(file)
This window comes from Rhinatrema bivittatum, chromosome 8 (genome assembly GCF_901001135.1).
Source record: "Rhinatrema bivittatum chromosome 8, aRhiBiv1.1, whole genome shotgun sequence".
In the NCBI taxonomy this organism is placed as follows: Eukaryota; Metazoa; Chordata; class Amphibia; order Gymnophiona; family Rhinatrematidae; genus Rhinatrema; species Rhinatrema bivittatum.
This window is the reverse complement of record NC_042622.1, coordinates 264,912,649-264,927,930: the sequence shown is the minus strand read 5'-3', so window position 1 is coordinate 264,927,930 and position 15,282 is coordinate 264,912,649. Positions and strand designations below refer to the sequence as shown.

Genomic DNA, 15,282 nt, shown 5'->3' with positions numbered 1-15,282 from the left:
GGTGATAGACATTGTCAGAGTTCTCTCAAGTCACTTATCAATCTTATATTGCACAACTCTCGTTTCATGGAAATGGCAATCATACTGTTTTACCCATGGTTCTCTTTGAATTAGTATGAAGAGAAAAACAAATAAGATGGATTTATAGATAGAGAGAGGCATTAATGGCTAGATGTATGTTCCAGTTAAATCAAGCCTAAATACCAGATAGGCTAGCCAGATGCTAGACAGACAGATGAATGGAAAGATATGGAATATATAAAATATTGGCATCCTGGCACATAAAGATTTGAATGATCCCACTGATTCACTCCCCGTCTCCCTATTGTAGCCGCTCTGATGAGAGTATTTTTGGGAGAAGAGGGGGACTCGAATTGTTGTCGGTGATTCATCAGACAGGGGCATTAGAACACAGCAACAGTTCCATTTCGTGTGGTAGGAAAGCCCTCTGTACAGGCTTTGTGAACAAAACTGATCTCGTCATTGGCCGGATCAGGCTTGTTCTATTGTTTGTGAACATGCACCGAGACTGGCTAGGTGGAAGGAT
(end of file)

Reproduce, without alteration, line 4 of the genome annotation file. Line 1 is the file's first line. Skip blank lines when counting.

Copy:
This window is the reverse complement of record NC_042622.1, coordinates 264,912,649-264,927,930: the sequence shown is the minus strand read 5'-3', so window position 1 is coordinate 264,927,930 and position 15,282 is coordinate 264,912,649. Positions and strand designations below refer to the sequence as shown.